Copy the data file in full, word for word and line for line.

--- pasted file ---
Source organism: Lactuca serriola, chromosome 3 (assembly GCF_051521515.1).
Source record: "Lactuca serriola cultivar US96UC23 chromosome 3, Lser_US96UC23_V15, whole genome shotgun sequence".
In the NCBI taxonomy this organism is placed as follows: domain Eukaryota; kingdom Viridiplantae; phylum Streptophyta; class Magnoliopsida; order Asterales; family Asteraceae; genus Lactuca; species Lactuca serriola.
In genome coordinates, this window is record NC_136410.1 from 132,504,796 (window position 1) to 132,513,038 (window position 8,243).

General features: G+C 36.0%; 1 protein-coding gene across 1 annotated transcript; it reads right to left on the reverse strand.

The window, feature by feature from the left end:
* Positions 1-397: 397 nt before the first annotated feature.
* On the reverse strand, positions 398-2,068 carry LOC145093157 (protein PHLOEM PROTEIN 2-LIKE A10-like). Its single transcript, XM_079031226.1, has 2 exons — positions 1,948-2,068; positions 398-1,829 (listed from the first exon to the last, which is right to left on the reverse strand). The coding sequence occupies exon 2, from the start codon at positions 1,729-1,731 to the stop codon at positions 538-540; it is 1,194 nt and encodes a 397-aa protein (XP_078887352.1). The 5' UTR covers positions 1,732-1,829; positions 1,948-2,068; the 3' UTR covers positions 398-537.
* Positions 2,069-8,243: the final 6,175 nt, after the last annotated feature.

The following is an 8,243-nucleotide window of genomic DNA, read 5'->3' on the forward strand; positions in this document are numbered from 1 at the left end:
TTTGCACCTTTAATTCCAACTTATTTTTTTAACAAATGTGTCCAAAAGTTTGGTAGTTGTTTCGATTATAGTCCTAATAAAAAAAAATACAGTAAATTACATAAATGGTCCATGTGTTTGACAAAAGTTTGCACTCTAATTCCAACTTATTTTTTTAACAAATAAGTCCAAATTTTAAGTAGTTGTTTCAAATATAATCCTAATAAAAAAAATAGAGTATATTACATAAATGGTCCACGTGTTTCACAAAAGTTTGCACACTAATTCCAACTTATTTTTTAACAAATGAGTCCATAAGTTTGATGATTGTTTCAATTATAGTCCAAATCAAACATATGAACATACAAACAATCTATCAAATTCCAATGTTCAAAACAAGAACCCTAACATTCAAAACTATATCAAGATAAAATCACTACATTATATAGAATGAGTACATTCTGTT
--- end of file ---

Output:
Source organism: Lactuca serriola, chromosome 3 (assembly GCF_051521515.1).
Source record: "Lactuca serriola cultivar US96UC23 chromosome 3, Lser_US96UC23_V15, whole genome shotgun sequence".
In the NCBI taxonomy this organism is placed as follows: domain Eukaryota; kingdom Viridiplantae; phylum Streptophyta; class Magnoliopsida; order Asterales; family Asteraceae; genus Lactuca; species Lactuca serriola.
In genome coordinates, this window is record NC_136410.1 from 132,504,796 (window position 1) to 132,513,038 (window position 8,243).

General features: G+C 36.0%; 1 protein-coding gene across 1 annotated transcript; it reads right to left on the reverse strand.

The window, feature by feature from the left end:
* Positions 1-397: 397 nt before the first annotated feature.
* On the reverse strand, positions 398-2,068 carry LOC145093157 (protein PHLOEM PROTEIN 2-LIKE A10-like). Its single transcript, XM_079031226.1, has 2 exons — positions 1,948-2,068; positions 398-1,829 (listed from the first exon to the last, which is right to left on the reverse strand). The coding sequence occupies exon 2, from the start codon at positions 1,729-1,731 to the stop codon at positions 538-540; it is 1,194 nt and encodes a 397-aa protein (XP_078887352.1). The 5' UTR covers positions 1,732-1,829; positions 1,948-2,068; the 3' UTR covers positions 398-537.
* Positions 2,069-8,243: the final 6,175 nt, after the last annotated feature.

The following is an 8,243-nucleotide window of genomic DNA, read 5'->3' on the forward strand; positions in this document are numbered from 1 at the left end:
TTTGCACCTTTAATTCCAACTTATTTTTTTAACAAATGTGTCCAAAAGTTTGGTAGTTGTTTCGATTATAGTCCTAATAAAAAAAAATACAGTAAATTACATAAATGGTCCATGTGTTTGACAAAAGTTTGCACTCTAATTCCAACTTATTTTTTTAACAAATAAGTCCAAATTTTAAGTAGTTGTTTCAAATATAATCCTAATAAAAAAAATAGAGTATATTACATAAATGGTCCACGTGTTTCACAAAAGTTTGCACACTAATTCCAACTTATTTTTTAACAAATGAGTCCATAAGTTTGATGATTGTTTCAATTATAGTCCAAATCAAACATATGAACATACAAACAATCTATCAAATTCCAATGTTCAAAACAAGAACCCTAACATTCAAAACTATATCAAGATAAAATCACTACATTATATAGAATGAGTACATTCTGTT